Major, Conservatives appear headed for defeat in two British elections

May 05, 1994|By Carl Schoettler | Carl Schoettler,London Bureau of The Sun

LONDON -- Prime Minister John Major, skittering around among the most dissatisfied voters in a generation, faces two elections in just over a month which can decide Britain's place in the European Union and his future as Conservative Party leader and prime minister.

Within the Conservative Party, the most disaffected are the Euro-skeptics, members of Parliament and the Cabinet who dislike the European Union and some who would even pull Britain out of it.

L The European issue runs through the party like a fault line.

The temblors may come after Britons vote in local elections today and for representatives to the European Parliament on June 9.

Mr. Major and his Conservatives look certain to be big losers in both.

TC Support for the party has fallen to its lowest point since it was came into power with Margaret Thatcher 15 years ago.

Less than 20 percent of the voters are satisfied with Mr. Major's performance and 75 percent are unhappy, according to a poll for the Times,

21 points behind Labor

His party has fallen 21 percentage points behind the opposition Labor Party and is only 3 points ahead of the Liberal Democrats, who are the big gainers in the general disillusionment with


If today's elections reflect the polls, voters will turn out hundreds of Conservatives from local councils across the country.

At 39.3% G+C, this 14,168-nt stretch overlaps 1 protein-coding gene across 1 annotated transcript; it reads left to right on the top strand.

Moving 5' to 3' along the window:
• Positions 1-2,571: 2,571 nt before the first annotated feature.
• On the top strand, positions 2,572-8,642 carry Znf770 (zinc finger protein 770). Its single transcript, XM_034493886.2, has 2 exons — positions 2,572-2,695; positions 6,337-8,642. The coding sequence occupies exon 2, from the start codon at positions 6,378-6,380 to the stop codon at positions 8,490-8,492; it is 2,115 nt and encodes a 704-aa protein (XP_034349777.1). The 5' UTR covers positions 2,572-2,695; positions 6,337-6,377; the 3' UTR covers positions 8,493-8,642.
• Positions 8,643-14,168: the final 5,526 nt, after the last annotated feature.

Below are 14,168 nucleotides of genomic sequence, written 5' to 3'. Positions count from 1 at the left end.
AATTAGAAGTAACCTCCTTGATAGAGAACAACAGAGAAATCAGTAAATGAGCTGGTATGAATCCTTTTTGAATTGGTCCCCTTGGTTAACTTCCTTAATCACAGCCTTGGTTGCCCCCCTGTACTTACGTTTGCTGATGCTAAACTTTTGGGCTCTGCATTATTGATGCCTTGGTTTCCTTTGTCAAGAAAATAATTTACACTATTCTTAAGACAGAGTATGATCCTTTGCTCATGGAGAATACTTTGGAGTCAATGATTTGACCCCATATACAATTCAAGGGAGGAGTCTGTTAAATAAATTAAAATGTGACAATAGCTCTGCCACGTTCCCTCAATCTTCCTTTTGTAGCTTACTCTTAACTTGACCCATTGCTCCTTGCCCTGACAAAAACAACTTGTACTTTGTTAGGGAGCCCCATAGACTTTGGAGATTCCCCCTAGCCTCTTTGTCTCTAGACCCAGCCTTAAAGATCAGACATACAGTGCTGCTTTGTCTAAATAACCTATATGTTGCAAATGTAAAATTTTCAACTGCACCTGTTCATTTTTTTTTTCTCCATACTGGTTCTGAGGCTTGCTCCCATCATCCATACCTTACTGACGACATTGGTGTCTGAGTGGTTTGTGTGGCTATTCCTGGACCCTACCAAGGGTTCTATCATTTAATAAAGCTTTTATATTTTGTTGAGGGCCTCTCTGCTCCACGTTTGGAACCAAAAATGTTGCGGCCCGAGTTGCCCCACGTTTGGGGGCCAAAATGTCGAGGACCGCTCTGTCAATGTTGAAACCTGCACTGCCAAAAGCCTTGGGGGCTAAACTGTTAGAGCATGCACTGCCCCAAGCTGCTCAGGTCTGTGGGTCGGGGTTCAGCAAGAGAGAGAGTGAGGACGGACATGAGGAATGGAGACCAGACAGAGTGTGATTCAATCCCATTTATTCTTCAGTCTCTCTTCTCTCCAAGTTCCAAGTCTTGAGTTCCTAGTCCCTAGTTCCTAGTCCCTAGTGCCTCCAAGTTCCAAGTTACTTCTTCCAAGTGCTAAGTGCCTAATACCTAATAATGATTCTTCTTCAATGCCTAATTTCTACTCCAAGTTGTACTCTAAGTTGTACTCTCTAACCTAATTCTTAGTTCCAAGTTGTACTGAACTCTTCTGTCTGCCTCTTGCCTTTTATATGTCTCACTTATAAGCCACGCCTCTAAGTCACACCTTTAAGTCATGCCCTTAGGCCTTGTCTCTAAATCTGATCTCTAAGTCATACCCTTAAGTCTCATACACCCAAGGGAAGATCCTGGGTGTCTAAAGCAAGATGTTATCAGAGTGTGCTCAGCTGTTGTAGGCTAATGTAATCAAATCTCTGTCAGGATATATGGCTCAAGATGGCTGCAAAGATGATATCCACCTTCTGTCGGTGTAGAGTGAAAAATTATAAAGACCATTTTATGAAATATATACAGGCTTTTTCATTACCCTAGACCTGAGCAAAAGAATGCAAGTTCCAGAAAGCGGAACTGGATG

Analysts from left to right say key battles will be fought in the London suburbs, where the Financial Times sees the possibility of an "unprecedented" Conservative collapse.

Those areas held steady for the Conservatives in the 1990 general election and helped keep Mr. Major in office.

Even though council elections will focus on local concerns, they may be decided on national issues. Conservatives fear that today's elections and the European Union vote will turn into referendums on the national government.

The Labor Party downplays predictions of a triumphant sweep. Party strategists warn that Labor won in so many places in 1990 that it can't do as well this time.

Tony Travers, a local government expert at the London School of Economics, points out that Conservatives would, in fact, need only asmall swing from Labor to win control of Birmingham, the second largest-city in the United Kingdom.

But if things go as badly for the Conservatives as expected, there is no shortage of aspirants for Mr. Major's party leadership role -- and a head start toward being the Conservative candidate in the next general election.

They are openly casting for support among the rank-and-file members of Parliament.

In terms of political etiquette, that's more tacky than lobbying for a bigger share of your rich uncle's estate before he's dead -- especially tacky in a party that has prided itself on political discipline.

Insiders express horror at the possibility of tossing out the

second prime minister in four years. Margaret Thatcher was, of course, the other one.

On Sunday, Agriculture Minister Gillian Shepherd, one of Mr. Major's more loyal supporters, called the backstage canvassing of members of Parliament by Conservative contenders "crazy."

'Conservative' opposition

Ms. Shepherd said it "undermines Mr. Major's authority and is undermining confidence and stability and unsettles colleagues. There are at least two oppositions in the House of Commons and one of them is Conservative."

Her targets were partisans of Michael Heseltine, the dapper and leonine president of the board of trade, and Michael Portillo, treasury chief secretary, a man with a very large head of hair and a very large ego, who are trying to elbow themselves into position to replace Mr. Major should he falter.

Mr. Portillo, the standard bearer of the Thatcherite right, is a leading Euro-skeptic who warned last weekend that a single European currency would end British independence and sovereignty.

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